The English question can no longer be ignored. Photo: Getty
Show Hide image

William Hague's plans could be highly contentious, but it's time to address the English question

There is an increasingly compelling, precautionary case for constitutional reform, but William Hague's "hard" plans aren't positive or carefully calibrated enough.

The publication of four different proposals for English votes for English Laws (EVEL) by the Cabinet Committee chaired by William Hague will come to be seen as the moment when the English Question moved out of the shadows and into the limelight of British politics. Labour’s recent shift of tone and position on EVEL means that all of the main parties at Westminster are now, in principle, willing to debate reforms to the Commons over legislation that affects England alone.

But, as constitutional experts have long argued, answering the West Lothian question without inflaming territorial differences is a far harder enterprise than it looks – essentially because it is still very hard to disentangle UK-wide legislation and administration from that affecting England. And, while the passing of a suite of new powers to Scotland has created a much stronger political imperative to "do something" about England – especially among English MPs anxiously watching Ukip’s embrace of English nationalism – giving more domestic and tax powers to Scotland does not end its significant dependency upon Treasury funding. This funding will still be allocated according to the Barnett formula – which grants the Scottish population more funding per head than the peoples of England and Wales. Equally, the Scots will still be subject to a significant number of UK-wide taxes.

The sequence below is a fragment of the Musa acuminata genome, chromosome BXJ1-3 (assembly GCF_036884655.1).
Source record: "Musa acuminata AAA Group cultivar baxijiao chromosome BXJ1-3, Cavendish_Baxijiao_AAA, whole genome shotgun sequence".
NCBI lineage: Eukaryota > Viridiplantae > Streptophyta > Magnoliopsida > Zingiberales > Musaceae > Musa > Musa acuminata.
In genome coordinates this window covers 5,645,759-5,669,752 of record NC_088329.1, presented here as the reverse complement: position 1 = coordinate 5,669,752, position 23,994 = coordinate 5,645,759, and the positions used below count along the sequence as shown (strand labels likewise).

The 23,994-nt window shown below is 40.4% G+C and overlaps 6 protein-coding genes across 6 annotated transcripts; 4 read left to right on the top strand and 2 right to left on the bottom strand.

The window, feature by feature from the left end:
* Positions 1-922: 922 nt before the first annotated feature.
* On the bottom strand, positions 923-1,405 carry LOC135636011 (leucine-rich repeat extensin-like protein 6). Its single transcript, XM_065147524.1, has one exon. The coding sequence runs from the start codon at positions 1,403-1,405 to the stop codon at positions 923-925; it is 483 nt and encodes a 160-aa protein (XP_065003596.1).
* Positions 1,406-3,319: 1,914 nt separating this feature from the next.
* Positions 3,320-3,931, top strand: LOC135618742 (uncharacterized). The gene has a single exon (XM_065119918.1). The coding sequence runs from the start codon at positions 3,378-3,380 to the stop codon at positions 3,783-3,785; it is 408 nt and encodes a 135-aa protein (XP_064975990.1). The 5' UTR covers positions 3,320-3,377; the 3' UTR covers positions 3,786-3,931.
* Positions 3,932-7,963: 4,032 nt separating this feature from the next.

Moreover, when it comes to considering EVEL, a huge amount turns on the vital question buried beneath the Hague proposals: how will English-only legislation be defined? The vast majority of Bills that are passed in parliament have a range of direct and indirect implications for different parts of the UK, and so are unlikely to fall under the remit of an English-only procedure.

There is then a good chance that EVEL, especially in the "hard" forms that Hague sets out – which might involve restricting non-English MPs from voting on clauses of Bills, or preventing Scots from voting on the UK budget – may turn into a highly contentious sledgehammer designed to crack only the occasional nut.

Nevertheless, the Westminster orthodoxy which has long stipulated that the English question is one that should be neither posed nor answered, is no longer a safe haven for defenders of the Union. West Lothian has become a proxy for the question of English devolution, and now carries immense symbolic resonance. Left unaddressed, there is every chance that it will become a source of nationalist disaffection and grievance. And there is – as some constitutional conservatives have long argued – an increasingly compelling, precautionary case for reform.

Labour’s particular fears about the consequences of its introduction are greatly exaggerated. Were it to form, or be part of, a government made up of different parties in the next parliament, it is possible that Labour might, on some occasions, have to refine its legislative programme in the face of English opinion in the Commons. But what exactly is the democratic argument against it – or any other, UK government – having to do exactly that?

And yet, lost beneath the partisan war of words on EVEL, there is a more positive, pro-democratic and pro-Union case too which needs to be aired.